It’s been a tough year.  The election cycle was particularly bitter this year, which caused a lot of anxiety for me and many others.  And the result of that election has only increased my anxiety.  Closer to home, while the loss of my job in March brings excitement at my future prospects, it also brings some anxiety over earning money freelancing.  And it appears that we’ve reached a plateau in my healing.  While I’ve regained flexibility, the back pain still persists, and I’ll be seeing a new Orthopedic doctor this month.  All of which is why yoga is more important this Christmas than ever.   I need the flexibility that yoga can bring to my body and my mind.

A Strong And Flexible Body

If you are strictly looking for physical results, yoga’s got them for you.  Strong arms?  Check.  Flat belly? Check. Yoga booty?  Check.  But don’t be fooled by all the skinny yogis and yoginis–we come in all shapes and sizes.  I, for one, certainly don’t fit the yoga mold, nor does Jessamyn, a proud, fat femme yogini.  And don’t be fooled by thinking that yoga is only for 20-somethings–we come in all ages, too. There is a California teenager who was only 12 when she became a certified teacher in 2014.  On the other end of the spectrum is Tao, who, at 98, is the oldest yoga teacher and is still actively teaching yoga.

Yoga builds strength by using your body weight in the poses.   It’s most obvious when you’re in chaturanga (yoga push-up) but it can also be found in poses like Utkatasana (chair pose) and Navasana (boat pose.)   A typical vinyasa or power yoga class will take you through several rounds and variations of these poses and many others that build strength.  You leave sweaty and sore and feeling good.

Yoga also builds flexibility through long stretches and holds for your muscles.  Poses like Adho Mukha Svanasana (downward facing dog) which stretches out your backside, while Urdhva Dhanurasana (wheel pose) stretches out the front.  Along with so many other poses, these long stretches help to create flexibility. Flexibility will increase your range of motion, whether you’re trying to improve your game or improve your ability to twist around in the car to help your child.  Yoga can help with it.

Flexibility for Your Mind

This is the benefit that most people don’t know about when they take a yoga class.  People come for the yoga body but stay for the yoga mind.  It starts with the breath.  In most classes, you’re taught how to breathe and how to follow your breath.  Then, you start to realize how calm this makes you, and you start practicing yogic breathing outside of yoga class in stressful situations, which helps. (Yoga helped me cure my road rage.)  Yoga classes usually also include some type of meditation, just a few minutes each class, but this introduction to meditation can be just the small push you need to start exploring meditation on a larger scale.  I hate to quote cliches, but it’s so true:  Yoga isn’t about touching your toes. It’s about what you learn on the way down.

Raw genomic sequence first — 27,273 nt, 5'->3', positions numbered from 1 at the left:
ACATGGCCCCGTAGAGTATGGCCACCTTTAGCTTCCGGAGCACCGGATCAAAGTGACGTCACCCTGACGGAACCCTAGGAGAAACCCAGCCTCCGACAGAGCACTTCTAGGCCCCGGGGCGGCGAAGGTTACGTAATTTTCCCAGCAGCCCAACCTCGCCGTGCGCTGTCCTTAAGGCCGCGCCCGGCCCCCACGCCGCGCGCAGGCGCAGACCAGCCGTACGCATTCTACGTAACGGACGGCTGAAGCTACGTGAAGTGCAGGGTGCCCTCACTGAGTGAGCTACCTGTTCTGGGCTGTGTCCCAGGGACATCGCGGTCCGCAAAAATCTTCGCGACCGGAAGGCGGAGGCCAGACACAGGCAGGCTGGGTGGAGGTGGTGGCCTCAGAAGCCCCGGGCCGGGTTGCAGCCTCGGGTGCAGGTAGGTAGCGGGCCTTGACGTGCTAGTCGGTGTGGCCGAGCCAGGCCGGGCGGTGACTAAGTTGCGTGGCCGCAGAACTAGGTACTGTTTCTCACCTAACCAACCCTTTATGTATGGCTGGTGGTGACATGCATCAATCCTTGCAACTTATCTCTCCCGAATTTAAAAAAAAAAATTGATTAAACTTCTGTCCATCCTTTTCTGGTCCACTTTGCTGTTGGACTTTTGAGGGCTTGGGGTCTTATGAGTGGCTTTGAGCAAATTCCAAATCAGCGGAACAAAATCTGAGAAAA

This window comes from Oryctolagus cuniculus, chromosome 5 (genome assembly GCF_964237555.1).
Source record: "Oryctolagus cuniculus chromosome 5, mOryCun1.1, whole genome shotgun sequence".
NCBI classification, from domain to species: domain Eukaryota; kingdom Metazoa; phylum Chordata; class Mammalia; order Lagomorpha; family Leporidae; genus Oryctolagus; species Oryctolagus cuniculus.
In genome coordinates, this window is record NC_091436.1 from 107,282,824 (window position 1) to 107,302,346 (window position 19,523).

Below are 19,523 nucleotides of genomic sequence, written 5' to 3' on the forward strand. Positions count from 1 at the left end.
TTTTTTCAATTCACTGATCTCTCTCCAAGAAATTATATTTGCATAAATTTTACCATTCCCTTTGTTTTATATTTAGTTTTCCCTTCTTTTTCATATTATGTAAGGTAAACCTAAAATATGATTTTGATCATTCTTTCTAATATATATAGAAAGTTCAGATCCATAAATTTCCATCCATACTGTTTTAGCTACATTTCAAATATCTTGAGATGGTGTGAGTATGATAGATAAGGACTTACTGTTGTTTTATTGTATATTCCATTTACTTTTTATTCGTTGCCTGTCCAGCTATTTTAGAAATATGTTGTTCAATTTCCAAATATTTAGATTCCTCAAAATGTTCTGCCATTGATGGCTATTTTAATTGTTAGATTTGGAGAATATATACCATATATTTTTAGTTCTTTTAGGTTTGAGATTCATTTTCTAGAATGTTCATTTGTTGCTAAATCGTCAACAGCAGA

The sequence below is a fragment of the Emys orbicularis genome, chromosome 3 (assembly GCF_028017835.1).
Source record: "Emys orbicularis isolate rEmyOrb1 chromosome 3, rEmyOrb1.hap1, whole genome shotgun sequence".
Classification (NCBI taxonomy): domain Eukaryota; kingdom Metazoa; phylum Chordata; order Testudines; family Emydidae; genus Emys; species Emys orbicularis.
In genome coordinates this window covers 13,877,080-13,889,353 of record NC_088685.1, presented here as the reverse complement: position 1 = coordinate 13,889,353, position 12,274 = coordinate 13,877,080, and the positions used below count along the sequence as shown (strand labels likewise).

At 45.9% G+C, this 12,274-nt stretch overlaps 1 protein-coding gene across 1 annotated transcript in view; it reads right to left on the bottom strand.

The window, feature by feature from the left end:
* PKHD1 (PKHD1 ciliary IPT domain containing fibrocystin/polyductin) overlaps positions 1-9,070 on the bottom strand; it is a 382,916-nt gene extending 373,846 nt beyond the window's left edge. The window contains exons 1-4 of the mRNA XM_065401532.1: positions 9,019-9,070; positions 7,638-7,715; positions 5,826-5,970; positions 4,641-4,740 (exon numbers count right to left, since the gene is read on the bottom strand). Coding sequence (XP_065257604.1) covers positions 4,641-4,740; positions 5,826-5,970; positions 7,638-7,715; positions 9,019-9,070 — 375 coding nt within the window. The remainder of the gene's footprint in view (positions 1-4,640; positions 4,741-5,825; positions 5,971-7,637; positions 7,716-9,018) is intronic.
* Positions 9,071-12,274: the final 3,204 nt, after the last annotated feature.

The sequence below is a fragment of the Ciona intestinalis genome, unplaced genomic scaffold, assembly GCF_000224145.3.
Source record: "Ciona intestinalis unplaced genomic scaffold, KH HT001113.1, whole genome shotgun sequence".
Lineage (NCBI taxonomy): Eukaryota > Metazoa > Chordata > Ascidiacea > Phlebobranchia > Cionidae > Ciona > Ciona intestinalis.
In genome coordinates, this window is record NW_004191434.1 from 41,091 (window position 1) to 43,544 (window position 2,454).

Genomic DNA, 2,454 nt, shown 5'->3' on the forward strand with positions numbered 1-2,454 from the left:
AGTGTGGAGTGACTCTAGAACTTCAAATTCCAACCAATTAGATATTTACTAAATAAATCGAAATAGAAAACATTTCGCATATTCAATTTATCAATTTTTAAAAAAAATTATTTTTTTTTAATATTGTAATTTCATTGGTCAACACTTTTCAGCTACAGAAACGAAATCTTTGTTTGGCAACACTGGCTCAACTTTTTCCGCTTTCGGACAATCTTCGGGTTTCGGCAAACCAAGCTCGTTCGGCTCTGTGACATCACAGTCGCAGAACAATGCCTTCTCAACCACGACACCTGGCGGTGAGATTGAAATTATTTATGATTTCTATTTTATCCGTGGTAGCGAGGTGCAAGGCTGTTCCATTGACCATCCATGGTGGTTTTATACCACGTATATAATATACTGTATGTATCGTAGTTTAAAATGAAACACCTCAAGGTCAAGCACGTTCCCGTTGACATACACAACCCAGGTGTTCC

If you’re interested in starting a yoga practice, below are 5 yoga products that I use and recommend to anyone.

My Five Favorite Yoga Products

Jade Yoga Travel Mat
This is my favorite mat, and I’ve tried several.  It’s lightweight enough to travel with, but it has great grip and, for some reason, seems to grip even better when my hands are all sweaty–I can’t explain it. I also feel better using this mat because it’s made from natural rubber, which is a renewable resource.  Jade Yoga plants a tree for every mat sold.  Now that’s yoga giving back.

Yoga Jellies
What can I say?  My knees just aren’t what they used to be.  These jellies feel  good under my knees and allow me to do things like Balasana (child’s pose) and Ustrasana (camel pose.)  Yoga shouldn’t make your knees hurt, protect them.

Yoga Blocks and Strap
It’s ok to use props in yoga.  In fact, it’s really best if you’re a beginner.  The props will help to steady you and help you to find your best expression of the pose. Can’t touch the floor?  You shouldn’t force it when your hamstrings don’t cooperate.  Instead, the block will fill the space and save you from injury.  Can’t wrap two fingers around your big toes? That’s ok. Wrap the strap around your feet to maintain form while holding your position.

Lilias Complete Yoga for Beginners
Lilias is the mother of yoga videos.  She started teaching yoga on PBS back in 1972 and continues to do yoga today.  She has a Yoga Gets Better with Age DVD for those around us for the first run of her PBS classes.  But she also has a beginner’s DVD, which is great for anyone who wants to try yoga but isn’t ready to join a class yet.  Lilias will show you proper form as she gently guides you through a beginner series.

A Year of Living Your Yoga
I love this book.  Judith Hanson Lasater really breaks yoga wisdom down into daily snippets.  Each is a profound thought with a simple action.  “Responding appropriately is an art” is one example, and Judith encourages you to put just enough effort into each task today.  It’s perfect for just reading one per day and seeing how you can apply the action to your life that day.  Read one daily meditation before you start yoga, and let it sink in as you practice.  Then, as you go about your day, remember it and try to incorporate it into your daily life.

I hope you enjoy exploring yoga, and I’d like to know what you think of these products or if you have other suggestions for great beginner practices.